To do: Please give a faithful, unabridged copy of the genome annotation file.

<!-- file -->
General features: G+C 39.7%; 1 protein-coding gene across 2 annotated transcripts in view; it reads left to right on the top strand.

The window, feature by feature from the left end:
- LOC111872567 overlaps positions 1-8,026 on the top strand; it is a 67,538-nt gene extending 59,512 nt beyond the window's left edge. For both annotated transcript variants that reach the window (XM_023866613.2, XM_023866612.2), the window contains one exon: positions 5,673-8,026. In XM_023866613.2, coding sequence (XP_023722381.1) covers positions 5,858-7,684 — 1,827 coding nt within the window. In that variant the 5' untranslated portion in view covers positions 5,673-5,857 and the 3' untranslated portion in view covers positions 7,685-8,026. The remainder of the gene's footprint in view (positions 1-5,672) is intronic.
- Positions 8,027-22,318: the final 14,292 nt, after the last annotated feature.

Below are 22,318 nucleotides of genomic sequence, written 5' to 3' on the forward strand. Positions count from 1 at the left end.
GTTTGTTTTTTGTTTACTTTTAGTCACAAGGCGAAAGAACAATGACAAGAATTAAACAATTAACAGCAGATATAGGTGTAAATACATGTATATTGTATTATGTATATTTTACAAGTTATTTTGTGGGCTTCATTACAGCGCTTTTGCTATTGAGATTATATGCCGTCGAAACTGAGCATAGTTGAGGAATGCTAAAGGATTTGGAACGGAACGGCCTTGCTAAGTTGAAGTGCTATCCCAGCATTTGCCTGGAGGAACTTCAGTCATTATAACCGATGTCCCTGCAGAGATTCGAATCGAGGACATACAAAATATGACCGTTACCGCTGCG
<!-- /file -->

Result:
General features: G+C 39.7%; 1 protein-coding gene across 2 annotated transcripts in view; it reads left to right on the top strand.

The window, feature by feature from the left end:
- LOC111872567 overlaps positions 1-8,026 on the top strand; it is a 67,538-nt gene extending 59,512 nt beyond the window's left edge. For both annotated transcript variants that reach the window (XM_023866613.2, XM_023866612.2), the window contains one exon: positions 5,673-8,026. In XM_023866613.2, coding sequence (XP_023722381.1) covers positions 5,858-7,684 — 1,827 coding nt within the window. In that variant the 5' untranslated portion in view covers positions 5,673-5,857 and the 3' untranslated portion in view covers positions 7,685-8,026. The remainder of the gene's footprint in view (positions 1-5,672) is intronic.
- Positions 8,027-22,318: the final 14,292 nt, after the last annotated feature.

Below are 22,318 nucleotides of genomic sequence, written 5' to 3' on the forward strand. Positions count from 1 at the left end.
GTTTGTTTTTTGTTTACTTTTAGTCACAAGGCGAAAGAACAATGACAAGAATTAAACAATTAACAGCAGATATAGGTGTAAATACATGTATATTGTATTATGTATATTTTACAAGTTATTTTGTGGGCTTCATTACAGCGCTTTTGCTATTGAGATTATATGCCGTCGAAACTGAGCATAGTTGAGGAATGCTAAAGGATTTGGAACGGAACGGCCTTGCTAAGTTGAAGTGCTATCCCAGCATTTGCCTGGAGGAACTTCAGTCATTATAACCGATGTCCCTGCAGAGATTCGAATCGAGGACATACAAAATATGACCGTTACCGCTGCG